What staff shortage? A Miami Chick-fil-A owner/operator has been inundated with applications after shifting his staff to a three-day, 14-hour work week.
Justin Lindsey was looking for a new way to reward workers who “literally worked 70 hours a week, week after week,” he recently told QSR magazine.
The popular franchise was profitable and sales were strong, but this came at the expense of staff burnout. So, at the beginning of this year, Lindsey concocted a new recipe for success: the redesign of the weekly schedules.
He divided his staff of 38 – 18 store managers and 20 front-line workers – into two groups and alternated weekly schedules in three-day blocks of 1 to 2 p.m.
The result: 100% retention at the executive level and a flood of new candidates. An opening this fall at the Kendall neighborhood restaurant drew more than 420 applicants.
The restaurant is just another example of companies experimenting with non-traditional shifts since the pandemic upended the 40-hour work week.
Although the majority of companies have been reluctant to change, some companies, and even some bosses, have advocated flexibility as a way to attract and retain workers by offering them a better work-life balance.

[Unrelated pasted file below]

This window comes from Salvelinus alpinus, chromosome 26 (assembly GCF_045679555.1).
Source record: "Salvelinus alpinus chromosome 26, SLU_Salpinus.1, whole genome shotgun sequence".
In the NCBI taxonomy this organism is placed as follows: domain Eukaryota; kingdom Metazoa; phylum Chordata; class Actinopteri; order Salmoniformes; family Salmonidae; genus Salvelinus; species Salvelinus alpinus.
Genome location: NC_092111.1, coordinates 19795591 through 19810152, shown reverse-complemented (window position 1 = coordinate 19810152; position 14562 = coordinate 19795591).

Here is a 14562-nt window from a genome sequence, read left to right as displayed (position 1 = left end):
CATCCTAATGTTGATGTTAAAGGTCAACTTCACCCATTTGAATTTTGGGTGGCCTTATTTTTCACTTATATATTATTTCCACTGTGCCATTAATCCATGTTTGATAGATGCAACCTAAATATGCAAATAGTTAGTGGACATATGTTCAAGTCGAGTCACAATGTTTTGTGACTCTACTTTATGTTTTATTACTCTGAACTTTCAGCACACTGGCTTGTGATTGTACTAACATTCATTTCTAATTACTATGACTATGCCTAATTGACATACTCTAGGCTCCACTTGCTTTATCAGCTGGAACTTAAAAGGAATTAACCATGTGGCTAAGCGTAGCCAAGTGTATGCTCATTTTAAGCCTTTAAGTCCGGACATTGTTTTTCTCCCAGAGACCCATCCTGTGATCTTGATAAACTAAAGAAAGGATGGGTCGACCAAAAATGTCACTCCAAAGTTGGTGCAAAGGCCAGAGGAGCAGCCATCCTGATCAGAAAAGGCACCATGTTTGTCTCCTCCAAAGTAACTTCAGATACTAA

In the case of her restaurant, Lindsey said the three-day work week allows her staff to plan ahead for their life outside of work.
“I think people want to work in this industry,” Lindsey said in the report. “But they want certain things to change, and I think that’s what it showed – is that there are things that if we change it for the better, we’re going to have a lasting impact.” Lindsey could not be reached for comment by CNN.
A three-day work week is still very rare, but the buzz around a four-day week is growing.
In a six-month pilot program in the UK, 3,300 workers from 70 companies agreed to work 80% of their usual weekly hours in return for a promise to maintain 100% productivity. Their pay was unchanged. At the end of this month, companies will decide whether or not to keep the program.
A similar test in Iceland passed. And when Microsoft tried a shorter workweek in Japan in 2019, it found productivity increased by almost 40%.